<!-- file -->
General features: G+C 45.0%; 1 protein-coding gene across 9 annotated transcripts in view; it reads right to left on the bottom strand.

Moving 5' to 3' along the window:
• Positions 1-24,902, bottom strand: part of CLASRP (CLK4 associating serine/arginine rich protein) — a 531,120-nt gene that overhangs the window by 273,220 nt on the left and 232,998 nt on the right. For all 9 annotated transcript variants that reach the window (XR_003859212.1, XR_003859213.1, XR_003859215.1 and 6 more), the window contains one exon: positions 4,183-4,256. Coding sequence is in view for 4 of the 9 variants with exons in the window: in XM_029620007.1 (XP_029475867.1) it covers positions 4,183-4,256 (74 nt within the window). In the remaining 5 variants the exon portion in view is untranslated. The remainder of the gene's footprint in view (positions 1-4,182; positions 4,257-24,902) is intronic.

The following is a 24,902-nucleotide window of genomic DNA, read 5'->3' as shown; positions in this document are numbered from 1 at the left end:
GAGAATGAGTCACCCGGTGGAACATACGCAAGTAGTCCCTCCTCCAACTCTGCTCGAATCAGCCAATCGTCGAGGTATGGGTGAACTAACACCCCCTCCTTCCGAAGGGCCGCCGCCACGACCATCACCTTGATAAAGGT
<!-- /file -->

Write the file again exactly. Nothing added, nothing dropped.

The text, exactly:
General features: G+C 45.0%; 1 protein-coding gene across 9 annotated transcripts in view; it reads right to left on the bottom strand.

Moving 5' to 3' along the window:
• Positions 1-24,902, bottom strand: part of CLASRP (CLK4 associating serine/arginine rich protein) — a 531,120-nt gene that overhangs the window by 273,220 nt on the left and 232,998 nt on the right. For all 9 annotated transcript variants that reach the window (XR_003859212.1, XR_003859213.1, XR_003859215.1 and 6 more), the window contains one exon: positions 4,183-4,256. Coding sequence is in view for 4 of the 9 variants with exons in the window: in XM_029620007.1 (XP_029475867.1) it covers positions 4,183-4,256 (74 nt within the window). In the remaining 5 variants the exon portion in view is untranslated. The remainder of the gene's footprint in view (positions 1-4,182; positions 4,257-24,902) is intronic.

The following is a 24,902-nucleotide window of genomic DNA, read 5'->3' as shown; positions in this document are numbered from 1 at the left end:
GAGAATGAGTCACCCGGTGGAACATACGCAAGTAGTCCCTCCTCCAACTCTGCTCGAATCAGCCAATCGTCGAGGTATGGGTGAACTAACACCCCCTCCTTCCGAAGGGCCGCCGCCACGACCATCACCTTGATAAAGGT